When I first got off the plane from Lebanon in 2014, I was jet lagged, tired and shocked to the core. I was arriving in a new country for the first time.
People I’d never met hugged me, spoke to me in a language not my mother tongue to welcome me to my new home. I walked outside the airport and everything I knew about life changed forever. The smell of the air was different, the colour of the skies, and the way you say hello to people.
Of course, it was a happy occasion. It was my first day in Canada as a permanent resident, on my way to becoming a Canadian and joining one of the most beautiful societies in the world. But it was naïve of me to think that day would be the happy ending to my LGBT refugee’s story; a journey awaited me in Canada.
While LGBT refugees face similar challenges to their heterosexual counterparts, their integration into the Canadian community is much more complicated.
I find it interesting that the material provided by Citizenship and Immigration Canada on integration focuses on the logistical needs of a refugee: providing for the cost of food, rent and household utilities, providing clothing, selecting a family physician and dentist, enrolling children in schools and adults in language training, and offering support in finding employment. All of these elements are indeed vital when it comes to relocating a refugee to help them feel settled in their new home. However, the material disregards the emotional, mental and spiritual needs of a newcomer with a refugee experience as they land in their new home.
When we talk about LGBT refugees specifically, we need to recognize that they face a mental and emotional disconnect that needs to be addressed by their sponsors, since they’re the primary providers of stability in the refugee’s new home in Canada.
LGBT refugees have left behind years of living within homophobic and transphobic societies, where they were branded with shame, and struggled for too long. When they arrive here, they won’t be able to integrate easily into the local community of immigrants from their homeland, either. They might fear repeating the experiences of coming out and homophobia from home. Basher, an Iraqi refugee in Germany, is a clear example of this disconnect as he speaks about his experience escaping the local Iraqi community in his interview with Channel 4.
It might be easy to assume that a gay newcomer would be the one putting the effort into integrating themselves into the gay community in Vancouver. But for a healthy integration to happen, the refugee himself has to open up about his sexuality in a way that he likely never experienced before.
For many LGBT refugees, walking out of the airport at YVR, also means coming out of the closet right into his new community. This is liberating for many folks, but it’s a sudden change that needs to be addressed.
That’s why people who sponsor gay refugees should prioritize the newcomers’ mental health. Finding a counsellor with experience working with LGBT folks is an important first step.
But sponsors absolutely should not force refugees into anything. While I appreciate the sense of responsibility sponsors may have felt over the years of filing and pursuing the application, the refugee is not a child who needs your constant protection and guidance.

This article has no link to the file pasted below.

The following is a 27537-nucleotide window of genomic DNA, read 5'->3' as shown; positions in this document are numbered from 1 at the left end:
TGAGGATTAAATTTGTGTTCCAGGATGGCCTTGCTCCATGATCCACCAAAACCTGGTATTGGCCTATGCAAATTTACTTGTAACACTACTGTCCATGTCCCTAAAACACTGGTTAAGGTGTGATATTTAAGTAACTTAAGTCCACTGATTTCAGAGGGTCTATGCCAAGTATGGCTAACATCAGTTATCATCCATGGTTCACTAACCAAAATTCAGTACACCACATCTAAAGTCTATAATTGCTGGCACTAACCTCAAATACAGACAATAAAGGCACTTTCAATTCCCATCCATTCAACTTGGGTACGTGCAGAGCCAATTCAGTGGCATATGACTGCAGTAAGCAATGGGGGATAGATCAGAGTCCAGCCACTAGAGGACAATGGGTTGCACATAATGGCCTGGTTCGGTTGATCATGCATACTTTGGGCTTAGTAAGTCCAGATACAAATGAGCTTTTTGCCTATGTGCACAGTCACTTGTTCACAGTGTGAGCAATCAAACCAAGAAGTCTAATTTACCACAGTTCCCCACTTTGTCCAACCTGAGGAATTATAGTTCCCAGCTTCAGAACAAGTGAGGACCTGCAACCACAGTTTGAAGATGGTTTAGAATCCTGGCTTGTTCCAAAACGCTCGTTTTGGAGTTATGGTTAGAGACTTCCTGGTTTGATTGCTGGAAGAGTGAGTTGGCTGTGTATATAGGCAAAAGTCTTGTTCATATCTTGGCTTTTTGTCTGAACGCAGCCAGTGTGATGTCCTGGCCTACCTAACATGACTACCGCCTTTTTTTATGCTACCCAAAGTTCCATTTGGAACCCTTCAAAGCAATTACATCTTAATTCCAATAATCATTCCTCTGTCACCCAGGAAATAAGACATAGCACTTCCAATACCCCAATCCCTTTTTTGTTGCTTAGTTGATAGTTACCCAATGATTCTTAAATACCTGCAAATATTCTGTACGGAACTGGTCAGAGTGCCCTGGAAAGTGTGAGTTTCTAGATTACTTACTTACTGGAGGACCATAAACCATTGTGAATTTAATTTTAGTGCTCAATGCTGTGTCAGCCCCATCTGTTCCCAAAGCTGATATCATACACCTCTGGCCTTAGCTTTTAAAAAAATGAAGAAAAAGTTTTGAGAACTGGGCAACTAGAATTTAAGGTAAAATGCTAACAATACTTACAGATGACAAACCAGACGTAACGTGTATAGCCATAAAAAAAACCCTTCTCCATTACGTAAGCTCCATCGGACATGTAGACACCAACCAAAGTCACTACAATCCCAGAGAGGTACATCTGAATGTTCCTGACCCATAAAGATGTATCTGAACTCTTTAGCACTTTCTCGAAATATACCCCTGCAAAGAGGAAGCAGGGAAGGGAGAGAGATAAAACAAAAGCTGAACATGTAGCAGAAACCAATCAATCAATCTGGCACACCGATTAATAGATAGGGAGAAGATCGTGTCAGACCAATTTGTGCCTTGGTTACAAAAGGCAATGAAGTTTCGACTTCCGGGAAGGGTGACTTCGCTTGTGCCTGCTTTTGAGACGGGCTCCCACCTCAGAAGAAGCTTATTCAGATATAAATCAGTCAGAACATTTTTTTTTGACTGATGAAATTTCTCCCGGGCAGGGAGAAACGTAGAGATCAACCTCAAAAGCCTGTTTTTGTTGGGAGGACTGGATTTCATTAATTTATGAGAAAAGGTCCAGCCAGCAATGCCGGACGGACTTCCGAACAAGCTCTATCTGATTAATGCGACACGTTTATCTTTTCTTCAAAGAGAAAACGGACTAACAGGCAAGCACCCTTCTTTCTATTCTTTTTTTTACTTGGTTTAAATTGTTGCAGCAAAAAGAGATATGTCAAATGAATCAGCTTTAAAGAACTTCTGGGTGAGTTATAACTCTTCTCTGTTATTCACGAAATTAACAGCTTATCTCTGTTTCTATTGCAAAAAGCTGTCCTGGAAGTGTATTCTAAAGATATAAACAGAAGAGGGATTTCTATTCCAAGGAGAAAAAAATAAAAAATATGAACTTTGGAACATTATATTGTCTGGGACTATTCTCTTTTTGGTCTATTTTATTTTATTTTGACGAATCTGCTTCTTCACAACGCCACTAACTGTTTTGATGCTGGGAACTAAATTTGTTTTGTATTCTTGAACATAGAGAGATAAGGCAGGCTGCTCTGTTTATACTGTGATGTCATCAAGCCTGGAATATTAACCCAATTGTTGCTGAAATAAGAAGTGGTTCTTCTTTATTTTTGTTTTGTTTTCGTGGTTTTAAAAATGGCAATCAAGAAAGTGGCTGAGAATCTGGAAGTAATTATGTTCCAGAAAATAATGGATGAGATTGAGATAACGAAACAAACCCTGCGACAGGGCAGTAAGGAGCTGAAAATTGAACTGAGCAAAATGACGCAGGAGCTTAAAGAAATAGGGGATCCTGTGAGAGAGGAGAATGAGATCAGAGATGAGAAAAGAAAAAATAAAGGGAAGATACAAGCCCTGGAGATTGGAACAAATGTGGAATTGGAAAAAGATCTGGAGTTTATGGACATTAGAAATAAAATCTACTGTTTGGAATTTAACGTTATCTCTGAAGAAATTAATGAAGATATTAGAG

It’s a sponsor’s responsibility to protect a refugee’s agency: offer the refugee the option of counselling but don’t force them into anything. This applies to everything. There is an imbalanced power dynamic between a sponsor — an established Canadian in a gay-friendly society — and a refugee who has just arrived, who has faced challenges that most sponsors can’t even imagine.
To balance that dynamic, sponsors should be careful never to force the refugee into anything: a specific employment you think is good for them, a location you believe is the best for them to live in, or even a fun event you want them to attend. Give them options then let them make their own mistakes.
You’re their safety net for the first year and protecting their agency, their ability to make their own choices, is more important than impatiently expecting them to do everything the Canadian way the minute they arrive.
It takes most Canadians a lifetime to learn the Canadian way; a refugee has the right of a year or two to absorb it.
Ultimately, a sponsor’s job is to help a newcomer integrate into the Canadian community. Integration in its basic meaning is to combine many things and make them whole. My advice to sponsors: make sure that as time passes by, this gay newcomer can have the experiences you have. They have the right to be part of the community, without being pointed at as different. They have the right to live in the country, without constantly having to express how grateful they are to you for sponsoring them. There should come a time when the newcomer is not a “newcomer” anymore, but another Canadian among us.
I know a sponsor who used to refer to the refugee they sponsored as “my refugee.” This rings in my ear so terribly, like an insult. You don’t own the refugee; they have their own life, you should be thankful you’re part of it.
I have a refugee experience in my past, I’m proud of being a former refugee. The people who sponsored me gave me the space to become part of the Canadian community, to become friends with them and they, slowly but surely, forgot about my refugee experience. We became a family of people who are equal in our social relationships.
I feel integrated, I feel part of a whole, I don’t want to stand out, I just want to be seen for who I am as a human. I don’t want to always be someone’s refugee.